Carlo Ratti Associati has published details of their competition-winning design for the Italian Pavilion at Expo Dubai 2020, designed in collaboration with Italo Rota, Matteo Gatto, and F&M Ingegneria. Inspired by Dubai’s marine tradition, the pavilion’s construction sequence will see three boats arrive in Dubai by sea, before being raised and turned upside down to become the roof of the pavilion.
Titled “Sailing Beauty,” the pavilion seeks to explore new ways in which “beauty connects people,” embodying the theme of Italy’s participation in Dubai Expo 2020. The pavilion also pays tribute to the long history of explorers throughout the centuries who “sailed the seas and wove together a shared Mediterranean cultural heritage.”
The use of upside-down hulls for the roof of the pavilion draws a connection with the ancient tradition of seafaring populations around the world, while also addressing the contemporary embrace of circularity in design and construction. The pavilion will span a surface of 3,500 square meters, and reach a height of 25 meters, with each hull painted in a different color so as to create three petals in the image of the Italian national flag.
Dubai will be the first Middle Eastern city to host a World Fair in the exhibition’s 160-year history, with more than 25 million people expected to attend the Expo throughout its six-month duration from October 2020 to April 2021. The World Fair is the third largest global event after the Olympics and FIFA World Cup.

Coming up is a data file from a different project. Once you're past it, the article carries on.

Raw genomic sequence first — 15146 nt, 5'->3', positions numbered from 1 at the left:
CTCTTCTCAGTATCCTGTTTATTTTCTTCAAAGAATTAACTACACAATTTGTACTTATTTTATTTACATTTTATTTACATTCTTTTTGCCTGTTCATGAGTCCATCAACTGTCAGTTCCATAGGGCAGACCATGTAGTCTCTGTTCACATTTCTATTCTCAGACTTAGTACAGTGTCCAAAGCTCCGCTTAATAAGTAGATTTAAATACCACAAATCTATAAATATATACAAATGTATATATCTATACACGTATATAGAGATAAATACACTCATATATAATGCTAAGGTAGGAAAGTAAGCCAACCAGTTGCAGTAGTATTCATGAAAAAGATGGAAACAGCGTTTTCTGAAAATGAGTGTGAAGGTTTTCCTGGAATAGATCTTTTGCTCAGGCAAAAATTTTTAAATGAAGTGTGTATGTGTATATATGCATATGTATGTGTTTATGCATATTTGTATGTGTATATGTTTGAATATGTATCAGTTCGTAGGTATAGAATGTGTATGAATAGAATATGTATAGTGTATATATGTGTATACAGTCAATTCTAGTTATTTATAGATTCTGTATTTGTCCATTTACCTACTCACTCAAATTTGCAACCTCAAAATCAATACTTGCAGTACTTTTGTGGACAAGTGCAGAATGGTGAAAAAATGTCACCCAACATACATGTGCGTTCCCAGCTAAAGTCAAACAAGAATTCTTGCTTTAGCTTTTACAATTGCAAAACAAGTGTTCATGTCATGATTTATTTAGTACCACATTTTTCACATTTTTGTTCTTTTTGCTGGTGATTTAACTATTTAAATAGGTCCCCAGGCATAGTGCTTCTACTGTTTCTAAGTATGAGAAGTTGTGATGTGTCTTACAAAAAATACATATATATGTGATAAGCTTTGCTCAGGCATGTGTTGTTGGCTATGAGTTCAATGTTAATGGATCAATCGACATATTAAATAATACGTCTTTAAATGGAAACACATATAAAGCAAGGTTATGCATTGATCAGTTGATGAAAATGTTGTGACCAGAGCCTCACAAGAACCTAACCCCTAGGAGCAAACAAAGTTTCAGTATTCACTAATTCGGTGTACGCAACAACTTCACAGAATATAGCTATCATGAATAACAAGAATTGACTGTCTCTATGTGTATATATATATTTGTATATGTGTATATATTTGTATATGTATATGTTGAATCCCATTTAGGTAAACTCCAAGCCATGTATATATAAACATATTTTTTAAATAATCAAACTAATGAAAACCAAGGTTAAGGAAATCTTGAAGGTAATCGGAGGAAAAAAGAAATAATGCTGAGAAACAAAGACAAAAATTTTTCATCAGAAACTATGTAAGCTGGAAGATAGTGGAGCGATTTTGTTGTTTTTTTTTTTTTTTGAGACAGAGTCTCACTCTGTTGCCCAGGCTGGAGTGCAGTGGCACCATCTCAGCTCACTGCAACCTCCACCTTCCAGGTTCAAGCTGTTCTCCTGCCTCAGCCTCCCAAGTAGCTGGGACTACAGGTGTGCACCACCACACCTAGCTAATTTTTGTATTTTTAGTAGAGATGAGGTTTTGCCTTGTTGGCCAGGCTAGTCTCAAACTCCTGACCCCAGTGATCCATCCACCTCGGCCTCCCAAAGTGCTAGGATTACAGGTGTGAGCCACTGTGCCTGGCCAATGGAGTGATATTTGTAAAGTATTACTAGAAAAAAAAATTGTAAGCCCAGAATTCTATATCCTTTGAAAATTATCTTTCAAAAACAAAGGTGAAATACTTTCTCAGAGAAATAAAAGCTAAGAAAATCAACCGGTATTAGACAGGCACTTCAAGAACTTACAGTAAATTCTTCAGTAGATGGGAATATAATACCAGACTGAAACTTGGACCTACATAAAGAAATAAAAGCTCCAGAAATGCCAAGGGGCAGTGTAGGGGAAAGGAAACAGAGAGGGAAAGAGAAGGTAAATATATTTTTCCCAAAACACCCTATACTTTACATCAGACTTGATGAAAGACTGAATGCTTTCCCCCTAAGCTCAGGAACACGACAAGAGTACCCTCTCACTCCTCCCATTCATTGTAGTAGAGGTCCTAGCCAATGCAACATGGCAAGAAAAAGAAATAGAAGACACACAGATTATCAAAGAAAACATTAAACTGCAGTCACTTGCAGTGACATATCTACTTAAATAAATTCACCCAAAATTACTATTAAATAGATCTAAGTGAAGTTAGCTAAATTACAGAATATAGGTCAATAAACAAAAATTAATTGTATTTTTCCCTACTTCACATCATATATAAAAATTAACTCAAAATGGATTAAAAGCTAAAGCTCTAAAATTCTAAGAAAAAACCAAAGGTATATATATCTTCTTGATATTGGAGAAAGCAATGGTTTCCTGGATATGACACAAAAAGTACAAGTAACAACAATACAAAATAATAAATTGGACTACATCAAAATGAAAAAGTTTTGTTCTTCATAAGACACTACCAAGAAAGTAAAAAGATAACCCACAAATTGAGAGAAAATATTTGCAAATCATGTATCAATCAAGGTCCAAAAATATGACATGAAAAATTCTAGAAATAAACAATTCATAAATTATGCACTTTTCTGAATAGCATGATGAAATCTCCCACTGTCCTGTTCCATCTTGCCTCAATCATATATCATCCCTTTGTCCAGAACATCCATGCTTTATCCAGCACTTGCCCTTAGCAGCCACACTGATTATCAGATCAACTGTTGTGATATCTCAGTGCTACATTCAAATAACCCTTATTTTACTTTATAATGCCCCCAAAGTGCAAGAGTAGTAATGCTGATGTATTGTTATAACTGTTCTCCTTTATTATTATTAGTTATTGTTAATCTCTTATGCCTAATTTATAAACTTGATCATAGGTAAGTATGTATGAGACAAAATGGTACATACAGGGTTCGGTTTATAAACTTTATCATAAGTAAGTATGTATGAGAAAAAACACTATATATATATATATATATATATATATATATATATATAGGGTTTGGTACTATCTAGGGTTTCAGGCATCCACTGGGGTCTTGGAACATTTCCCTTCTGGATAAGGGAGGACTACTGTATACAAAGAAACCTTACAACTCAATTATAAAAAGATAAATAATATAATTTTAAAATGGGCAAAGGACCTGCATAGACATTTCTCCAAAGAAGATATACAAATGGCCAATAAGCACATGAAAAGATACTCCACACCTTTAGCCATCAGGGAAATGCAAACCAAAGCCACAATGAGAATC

The Expo 2020 will also feature a UK Pavilion designed by Es Devlin, a UAE Pavilion designed by Santiago Calatrava, a Luxembourg Pavilion by Metaform and The Space Factory, a Sustainability Pavilion by Grimshaw, and themed pavilions by Foster + Partners and Bjarke Ingels Group.
Meanwhile, Carlo Ratti was recently announced as the curator of the 2019 Shenzhen Bi-City Biennale of Urbanism/Architecture, where he will explore the impact of artificial intelligence on cities. CRA has also recently designed a series of low-cost prefabricated houses for rural India, allowing homeowners to build any structure they like on top of it.
News via: Carlo Ratti Associati